by Cindy Hering
Everywhere in America there are children going to bed without being told goodnight, that they are loved and that someone hopes they sleep well. These children would do almost anything to be in a loving home with loving parents. This is why I believe that people should adopt children in America from America.
Why should I adopt? People normally don’t just wake up one morning and decide they want to adopt a child; normally there are reasons behind such a decision. For some there are many reasons, while for others there is only one: to give a child in need a home. Others adopt because they cannot have children of their own, the stepparent wants his/her name on the child’s birth certificate or they want to expand their family in a certain way. Each couple will have their own reason why they choose to adopt children. As woman age we stop being able to have children naturally and we become infertile. When this happens if the couple still wants to have children they can look into alternative options. Some couples could physically have children but they risk passing on diseases to their children. Other couples are lesbian, gay, bisexual or transgender couples (LGBT) who physically cannot have a child as a couple. Couples that are capable of having children may choose to adopt as well. With these couples they can choose to adopt because they want a girl but they have only had boys so far, or they may just be a couple who wanted one biological child but also want to help a child who doesn’t have a home (Patricelli).
There are three main types of adoptions: private domestic, foster care, and international adoptions. There are four types of people who adopt: married couples, unmarried couples, single females, and single males (Harden).
(In order to give my readers the most recent statistics on this topic, I interviewed the Site Manager for the Missouri Foster Care Division. She gave me the statistics for 2012; this source will be referenced as “Anonymous 3.” I have also researched published numbers and figures.)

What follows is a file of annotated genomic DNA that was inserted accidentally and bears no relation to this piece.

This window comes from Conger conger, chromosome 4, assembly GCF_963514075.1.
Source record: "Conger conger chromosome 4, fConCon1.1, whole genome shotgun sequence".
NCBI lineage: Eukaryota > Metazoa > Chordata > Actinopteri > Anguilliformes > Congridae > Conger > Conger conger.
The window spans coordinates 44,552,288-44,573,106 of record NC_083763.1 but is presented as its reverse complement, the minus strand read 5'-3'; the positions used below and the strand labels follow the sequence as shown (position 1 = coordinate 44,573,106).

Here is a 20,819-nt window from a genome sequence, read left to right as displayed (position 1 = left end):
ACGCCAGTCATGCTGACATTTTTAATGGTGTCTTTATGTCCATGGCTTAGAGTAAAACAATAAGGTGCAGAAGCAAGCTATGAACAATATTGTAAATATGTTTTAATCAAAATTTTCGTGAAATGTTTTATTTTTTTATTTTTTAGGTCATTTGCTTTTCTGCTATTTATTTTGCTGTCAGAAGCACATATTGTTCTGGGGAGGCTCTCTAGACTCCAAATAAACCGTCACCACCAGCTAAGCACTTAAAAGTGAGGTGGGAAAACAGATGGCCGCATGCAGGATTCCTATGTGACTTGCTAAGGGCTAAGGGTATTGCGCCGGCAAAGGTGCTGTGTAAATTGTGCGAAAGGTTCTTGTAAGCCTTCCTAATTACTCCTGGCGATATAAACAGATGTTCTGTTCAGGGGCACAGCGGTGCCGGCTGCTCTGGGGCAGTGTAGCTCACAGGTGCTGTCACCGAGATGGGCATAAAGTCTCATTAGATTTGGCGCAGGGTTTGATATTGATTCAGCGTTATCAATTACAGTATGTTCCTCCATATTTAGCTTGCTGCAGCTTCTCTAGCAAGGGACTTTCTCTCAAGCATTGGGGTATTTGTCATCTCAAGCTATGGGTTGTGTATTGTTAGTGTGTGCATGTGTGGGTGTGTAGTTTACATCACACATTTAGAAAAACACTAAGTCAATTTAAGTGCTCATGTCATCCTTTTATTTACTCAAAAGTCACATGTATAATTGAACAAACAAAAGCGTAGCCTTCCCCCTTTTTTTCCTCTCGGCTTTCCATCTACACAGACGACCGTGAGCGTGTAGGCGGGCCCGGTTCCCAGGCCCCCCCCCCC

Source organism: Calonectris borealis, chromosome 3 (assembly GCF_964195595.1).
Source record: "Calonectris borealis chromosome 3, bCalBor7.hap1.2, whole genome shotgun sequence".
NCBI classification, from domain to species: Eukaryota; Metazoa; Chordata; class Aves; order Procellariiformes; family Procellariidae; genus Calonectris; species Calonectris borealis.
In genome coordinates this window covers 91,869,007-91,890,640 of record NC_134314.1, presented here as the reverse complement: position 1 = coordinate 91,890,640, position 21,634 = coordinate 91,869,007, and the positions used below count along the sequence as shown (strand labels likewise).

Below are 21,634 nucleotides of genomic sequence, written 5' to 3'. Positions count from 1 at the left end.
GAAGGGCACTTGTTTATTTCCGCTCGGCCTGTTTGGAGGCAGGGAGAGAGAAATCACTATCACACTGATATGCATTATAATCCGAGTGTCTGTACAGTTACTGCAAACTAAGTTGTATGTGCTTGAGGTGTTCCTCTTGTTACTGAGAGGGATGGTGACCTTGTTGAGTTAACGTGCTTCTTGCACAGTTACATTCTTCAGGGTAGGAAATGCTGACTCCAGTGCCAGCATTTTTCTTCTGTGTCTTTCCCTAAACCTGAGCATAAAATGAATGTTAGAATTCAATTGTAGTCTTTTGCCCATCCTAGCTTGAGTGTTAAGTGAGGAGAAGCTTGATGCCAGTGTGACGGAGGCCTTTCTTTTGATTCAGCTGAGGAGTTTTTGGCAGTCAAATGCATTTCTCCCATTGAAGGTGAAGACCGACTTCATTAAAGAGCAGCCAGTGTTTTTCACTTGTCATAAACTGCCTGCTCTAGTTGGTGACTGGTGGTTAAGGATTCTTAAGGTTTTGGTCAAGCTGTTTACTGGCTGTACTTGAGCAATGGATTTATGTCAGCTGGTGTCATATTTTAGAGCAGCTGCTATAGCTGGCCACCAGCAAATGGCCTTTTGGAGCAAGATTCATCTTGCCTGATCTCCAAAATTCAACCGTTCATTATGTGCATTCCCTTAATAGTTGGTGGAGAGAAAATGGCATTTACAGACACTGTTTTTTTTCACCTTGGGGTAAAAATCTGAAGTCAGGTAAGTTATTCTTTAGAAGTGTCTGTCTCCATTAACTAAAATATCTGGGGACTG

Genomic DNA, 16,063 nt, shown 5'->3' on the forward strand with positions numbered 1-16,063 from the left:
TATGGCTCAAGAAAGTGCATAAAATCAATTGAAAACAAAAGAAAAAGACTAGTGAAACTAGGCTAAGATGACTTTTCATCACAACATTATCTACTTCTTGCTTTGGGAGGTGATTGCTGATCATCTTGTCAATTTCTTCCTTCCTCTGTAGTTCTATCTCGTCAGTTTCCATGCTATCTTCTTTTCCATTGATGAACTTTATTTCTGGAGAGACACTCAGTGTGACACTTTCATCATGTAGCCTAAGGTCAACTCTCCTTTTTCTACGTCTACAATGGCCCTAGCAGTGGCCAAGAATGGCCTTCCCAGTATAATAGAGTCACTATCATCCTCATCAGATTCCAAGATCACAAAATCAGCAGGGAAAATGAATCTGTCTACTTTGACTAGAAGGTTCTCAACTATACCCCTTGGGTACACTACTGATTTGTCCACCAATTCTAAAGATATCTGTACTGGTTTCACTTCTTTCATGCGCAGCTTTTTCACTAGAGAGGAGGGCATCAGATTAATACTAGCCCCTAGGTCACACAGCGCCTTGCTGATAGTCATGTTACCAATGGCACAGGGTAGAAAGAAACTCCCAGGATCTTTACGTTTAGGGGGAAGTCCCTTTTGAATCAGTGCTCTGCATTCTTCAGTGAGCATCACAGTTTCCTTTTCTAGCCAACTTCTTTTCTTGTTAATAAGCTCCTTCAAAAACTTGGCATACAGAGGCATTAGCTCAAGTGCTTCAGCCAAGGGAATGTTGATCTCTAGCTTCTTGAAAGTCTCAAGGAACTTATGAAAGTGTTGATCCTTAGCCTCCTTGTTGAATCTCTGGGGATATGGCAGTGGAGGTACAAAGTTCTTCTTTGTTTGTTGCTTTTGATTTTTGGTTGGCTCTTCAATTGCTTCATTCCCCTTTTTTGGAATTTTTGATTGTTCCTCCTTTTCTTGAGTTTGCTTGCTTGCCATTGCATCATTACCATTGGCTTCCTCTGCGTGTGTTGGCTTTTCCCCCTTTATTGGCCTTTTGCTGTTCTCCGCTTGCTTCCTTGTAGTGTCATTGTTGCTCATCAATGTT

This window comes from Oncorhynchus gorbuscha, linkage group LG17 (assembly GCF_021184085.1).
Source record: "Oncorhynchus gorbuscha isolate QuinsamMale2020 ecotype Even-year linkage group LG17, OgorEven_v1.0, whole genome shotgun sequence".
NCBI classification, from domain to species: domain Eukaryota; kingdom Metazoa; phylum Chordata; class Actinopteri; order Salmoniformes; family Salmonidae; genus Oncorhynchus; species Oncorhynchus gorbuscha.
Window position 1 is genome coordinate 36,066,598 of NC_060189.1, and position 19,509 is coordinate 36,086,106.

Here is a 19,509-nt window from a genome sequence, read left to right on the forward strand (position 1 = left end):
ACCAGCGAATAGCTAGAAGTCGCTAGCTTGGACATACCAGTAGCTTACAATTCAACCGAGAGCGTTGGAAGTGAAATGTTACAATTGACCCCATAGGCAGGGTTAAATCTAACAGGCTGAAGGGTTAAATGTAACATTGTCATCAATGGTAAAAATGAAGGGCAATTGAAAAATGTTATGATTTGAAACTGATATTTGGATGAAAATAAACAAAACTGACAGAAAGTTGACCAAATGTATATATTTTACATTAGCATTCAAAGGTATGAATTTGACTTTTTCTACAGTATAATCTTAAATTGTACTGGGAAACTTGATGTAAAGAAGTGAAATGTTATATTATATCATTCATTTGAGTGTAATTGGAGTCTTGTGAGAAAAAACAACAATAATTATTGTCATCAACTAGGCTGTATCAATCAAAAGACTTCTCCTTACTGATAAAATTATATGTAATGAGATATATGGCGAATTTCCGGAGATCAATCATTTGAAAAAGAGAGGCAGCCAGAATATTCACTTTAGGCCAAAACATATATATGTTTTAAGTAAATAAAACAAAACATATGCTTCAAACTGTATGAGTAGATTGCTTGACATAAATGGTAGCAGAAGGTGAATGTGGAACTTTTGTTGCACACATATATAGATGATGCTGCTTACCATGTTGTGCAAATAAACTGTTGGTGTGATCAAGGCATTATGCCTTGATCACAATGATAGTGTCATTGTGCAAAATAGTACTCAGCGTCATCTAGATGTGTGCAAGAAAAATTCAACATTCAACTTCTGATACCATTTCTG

The foster care program is big in the United States of America. A lot of kids who are in bad situations (abusive parents, child has not been fed in days) are put into it yearly. Some children get out of the system, because people who love children adopt them and make them part of their own family. There are a few requirements a person must complete before they can become a foster parent. These requirements include being at least 21 years old, being in good mental and physical health, completing a child abuse and neglect check, passing a criminal record check including fingerprinting, having a stable income, living in an apartment, condominium or house that meets licensing standards, and being willing to partner with the child’s family (“Missouri Foster“). In the United States between January of 2012 and December of 2012 400,540 children were put into the foster care system; 39,000 were infants under the age of one. Last year in the same period 50,514 children were adopted, some of these children had been in the system for years, while others had just been put into the system before getting adopted (Anonymous 3). In Missouri alone between June of 2011 to July of 2012 16,487 children went into the foster care program, 3,056 were available to be adopted and 1,143 of the available children were adopted. The foster care program has a lot of classes you must take to be able to become a foster parent where you give temporary or permanent homes to children. In order to adopt a child who is in foster care you have to take the required courses to become a foster parent and you must have your foster care license (Anonymous 3). In September of 2011 400,540 children were the foster care system. 50,516 of the children in the system were adopted during fiscal year 2011 (“AFCARS”). 56% of foster care adoptions are free, 29% cost $1-$5,000, 6% cost $5,000-$10,000 and 9% cost $10,000 or more (Harden).